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Child Hostage: Face Of Alabama Kidnap Suspect
Police have issued a picture of Jimmy Lee Dykes, a man they say killed a school bus driver and abducted a five-year-old boy who he has been holding for four days.
Police say the 66-year-old has been keeping the child in an underground bunker since Tuesday's shooting that killed 66-year-old Charles Albert Poland.
Authorities have been speaking with Dykes through a ventilation pipe leading into the bunker on his rural Alabama property.
They say there are signs that the stand-off is far from over but have not revealed what their conversations with Dykes have been about.
The shelter has electricity, food and television, and police have delivered the boy's medication and colouring books through the pipe.
James Arrington, police chief of the neighbouring town of Pinckard, said the storm shelter was about 4ft underground with about 6ft-by-8ft of floor space.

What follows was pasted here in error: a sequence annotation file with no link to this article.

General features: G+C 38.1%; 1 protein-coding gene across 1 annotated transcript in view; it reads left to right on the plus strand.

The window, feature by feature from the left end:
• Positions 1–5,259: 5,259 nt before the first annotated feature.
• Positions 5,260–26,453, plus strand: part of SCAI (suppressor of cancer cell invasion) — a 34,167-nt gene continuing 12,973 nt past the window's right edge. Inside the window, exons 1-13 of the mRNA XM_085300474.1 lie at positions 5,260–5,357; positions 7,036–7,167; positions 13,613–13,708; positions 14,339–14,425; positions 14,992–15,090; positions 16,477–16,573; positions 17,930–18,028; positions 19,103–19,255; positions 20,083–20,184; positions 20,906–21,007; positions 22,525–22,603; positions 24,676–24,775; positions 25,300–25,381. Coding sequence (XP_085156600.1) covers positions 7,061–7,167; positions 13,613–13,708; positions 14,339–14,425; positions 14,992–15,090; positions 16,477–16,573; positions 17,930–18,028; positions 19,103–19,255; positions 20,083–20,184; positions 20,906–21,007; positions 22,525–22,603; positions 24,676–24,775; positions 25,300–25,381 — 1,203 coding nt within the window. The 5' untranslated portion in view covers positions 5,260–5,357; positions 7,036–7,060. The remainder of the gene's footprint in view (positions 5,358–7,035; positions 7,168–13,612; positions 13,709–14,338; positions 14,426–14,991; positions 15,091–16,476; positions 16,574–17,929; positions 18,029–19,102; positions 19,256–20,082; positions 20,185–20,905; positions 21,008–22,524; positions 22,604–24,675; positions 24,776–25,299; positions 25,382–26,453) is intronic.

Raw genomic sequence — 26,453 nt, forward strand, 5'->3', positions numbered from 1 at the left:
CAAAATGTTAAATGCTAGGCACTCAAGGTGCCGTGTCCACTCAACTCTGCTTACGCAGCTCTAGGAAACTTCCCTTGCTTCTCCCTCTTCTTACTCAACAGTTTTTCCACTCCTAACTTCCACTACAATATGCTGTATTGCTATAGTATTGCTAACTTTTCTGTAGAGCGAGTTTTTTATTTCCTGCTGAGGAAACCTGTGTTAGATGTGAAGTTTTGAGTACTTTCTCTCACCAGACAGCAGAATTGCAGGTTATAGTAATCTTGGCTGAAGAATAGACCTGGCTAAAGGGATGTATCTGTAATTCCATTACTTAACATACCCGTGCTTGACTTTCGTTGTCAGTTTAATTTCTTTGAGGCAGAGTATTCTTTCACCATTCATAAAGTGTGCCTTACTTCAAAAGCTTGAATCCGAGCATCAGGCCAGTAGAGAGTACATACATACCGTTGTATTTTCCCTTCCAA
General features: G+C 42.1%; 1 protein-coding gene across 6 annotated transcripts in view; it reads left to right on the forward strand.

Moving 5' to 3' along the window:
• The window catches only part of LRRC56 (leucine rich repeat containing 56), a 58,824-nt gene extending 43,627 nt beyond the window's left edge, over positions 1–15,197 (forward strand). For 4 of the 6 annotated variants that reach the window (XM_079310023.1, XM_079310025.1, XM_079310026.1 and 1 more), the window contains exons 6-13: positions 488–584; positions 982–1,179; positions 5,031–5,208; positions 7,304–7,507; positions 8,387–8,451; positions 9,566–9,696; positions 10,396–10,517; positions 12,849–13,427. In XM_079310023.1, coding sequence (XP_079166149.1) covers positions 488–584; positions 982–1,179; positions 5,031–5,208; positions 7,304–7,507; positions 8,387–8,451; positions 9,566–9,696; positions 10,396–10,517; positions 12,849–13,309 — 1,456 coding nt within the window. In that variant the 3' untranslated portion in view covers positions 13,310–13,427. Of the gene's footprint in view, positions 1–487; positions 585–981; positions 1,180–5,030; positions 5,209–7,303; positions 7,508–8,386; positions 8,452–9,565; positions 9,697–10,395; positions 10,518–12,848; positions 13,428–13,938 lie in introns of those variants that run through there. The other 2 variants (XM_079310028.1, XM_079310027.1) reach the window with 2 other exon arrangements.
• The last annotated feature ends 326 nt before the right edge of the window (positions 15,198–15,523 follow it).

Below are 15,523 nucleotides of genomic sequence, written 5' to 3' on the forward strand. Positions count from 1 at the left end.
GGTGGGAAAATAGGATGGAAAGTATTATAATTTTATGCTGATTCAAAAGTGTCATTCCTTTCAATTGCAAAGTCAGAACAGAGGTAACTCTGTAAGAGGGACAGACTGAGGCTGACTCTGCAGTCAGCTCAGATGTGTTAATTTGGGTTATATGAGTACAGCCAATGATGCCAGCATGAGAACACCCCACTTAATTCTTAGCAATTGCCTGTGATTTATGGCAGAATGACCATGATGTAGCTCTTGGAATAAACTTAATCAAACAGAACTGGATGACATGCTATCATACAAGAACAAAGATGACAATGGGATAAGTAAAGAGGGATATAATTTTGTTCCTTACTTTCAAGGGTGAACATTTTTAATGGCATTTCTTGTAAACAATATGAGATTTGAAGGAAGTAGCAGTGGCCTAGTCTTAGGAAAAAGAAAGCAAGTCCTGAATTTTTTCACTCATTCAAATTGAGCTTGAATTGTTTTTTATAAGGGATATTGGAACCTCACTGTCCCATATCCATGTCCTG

"It's pretty small, but he's been known to stay in there eight days," he said. "He will have to give up sooner or later because (authorities) are not leaving."
Officials have confirmed the boy has Asperger's and attention deficit hyperactivity disorder, or ADHD. Police do not believe the boy has been harmed.
Republican lawmaker Steve Clouse, who represents the Midland City area, said he visited the boy's mother on Thursday and that she is "hanging on by a thread".
Dykes is known around the small town of around 2,300 people as a menacing figure.
He once beat a dog to death with a lead pipe, they alleged, and threatened to shoot children for setting foot on his property.
Police confirmed that the suspect holds anti-government views.
Dykes had been scheduled to appear in court on Wednesday to answer charges he shot a gun at his neighbours in an argument last month about a speed bump.
Authorities say the gunman boarded a school bus on Tuesday afternoon and demanded two boys aged between six and eight.
When Mr Poland tried to block his way, the suspect shot him several times and took the five-year-old instead.
More details were emerging on Friday about the dead bus driver who is being hailed as a hero for trying to protect the children.
He was raised in small towns in the northern Idaho Panhandle and served in the US Army before becoming an auto mechanic.